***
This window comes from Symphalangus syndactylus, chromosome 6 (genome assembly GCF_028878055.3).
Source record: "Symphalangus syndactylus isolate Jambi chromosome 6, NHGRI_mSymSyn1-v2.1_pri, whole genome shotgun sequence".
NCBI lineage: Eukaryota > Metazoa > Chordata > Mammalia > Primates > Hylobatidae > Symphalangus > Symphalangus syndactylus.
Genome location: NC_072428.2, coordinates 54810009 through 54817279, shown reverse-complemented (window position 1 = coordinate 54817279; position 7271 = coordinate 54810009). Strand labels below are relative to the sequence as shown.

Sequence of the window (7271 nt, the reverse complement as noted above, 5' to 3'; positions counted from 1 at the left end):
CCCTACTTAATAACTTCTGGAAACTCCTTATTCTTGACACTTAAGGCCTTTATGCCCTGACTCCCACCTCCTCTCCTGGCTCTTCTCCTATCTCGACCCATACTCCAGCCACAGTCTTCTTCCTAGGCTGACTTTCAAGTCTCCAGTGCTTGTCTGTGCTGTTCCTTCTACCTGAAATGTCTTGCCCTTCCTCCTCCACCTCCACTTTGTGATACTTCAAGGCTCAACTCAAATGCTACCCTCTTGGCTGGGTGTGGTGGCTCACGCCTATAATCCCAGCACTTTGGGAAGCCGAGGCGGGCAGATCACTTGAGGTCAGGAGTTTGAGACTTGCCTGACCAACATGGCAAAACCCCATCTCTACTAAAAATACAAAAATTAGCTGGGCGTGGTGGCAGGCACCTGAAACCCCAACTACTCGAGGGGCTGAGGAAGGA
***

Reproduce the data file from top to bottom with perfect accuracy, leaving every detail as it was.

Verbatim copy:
This window comes from Symphalangus syndactylus, chromosome 6 (genome assembly GCF_028878055.3).
Source record: "Symphalangus syndactylus isolate Jambi chromosome 6, NHGRI_mSymSyn1-v2.1_pri, whole genome shotgun sequence".
NCBI lineage: Eukaryota > Metazoa > Chordata > Mammalia > Primates > Hylobatidae > Symphalangus > Symphalangus syndactylus.
Genome location: NC_072428.2, coordinates 54810009 through 54817279, shown reverse-complemented (window position 1 = coordinate 54817279; position 7271 = coordinate 54810009). Strand labels below are relative to the sequence as shown.

Sequence of the window (7271 nt, the reverse complement as noted above, 5' to 3'; positions counted from 1 at the left end):
CCCTACTTAATAACTTCTGGAAACTCCTTATTCTTGACACTTAAGGCCTTTATGCCCTGACTCCCACCTCCTCTCCTGGCTCTTCTCCTATCTCGACCCATACTCCAGCCACAGTCTTCTTCCTAGGCTGACTTTCAAGTCTCCAGTGCTTGTCTGTGCTGTTCCTTCTACCTGAAATGTCTTGCCCTTCCTCCTCCACCTCCACTTTGTGATACTTCAAGGCTCAACTCAAATGCTACCCTCTTGGCTGGGTGTGGTGGCTCACGCCTATAATCCCAGCACTTTGGGAAGCCGAGGCGGGCAGATCACTTGAGGTCAGGAGTTTGAGACTTGCCTGACCAACATGGCAAAACCCCATCTCTACTAAAAATACAAAAATTAGCTGGGCGTGGTGGCAGGCACCTGAAACCCCAACTACTCGAGGGGCTGAGGAAGGA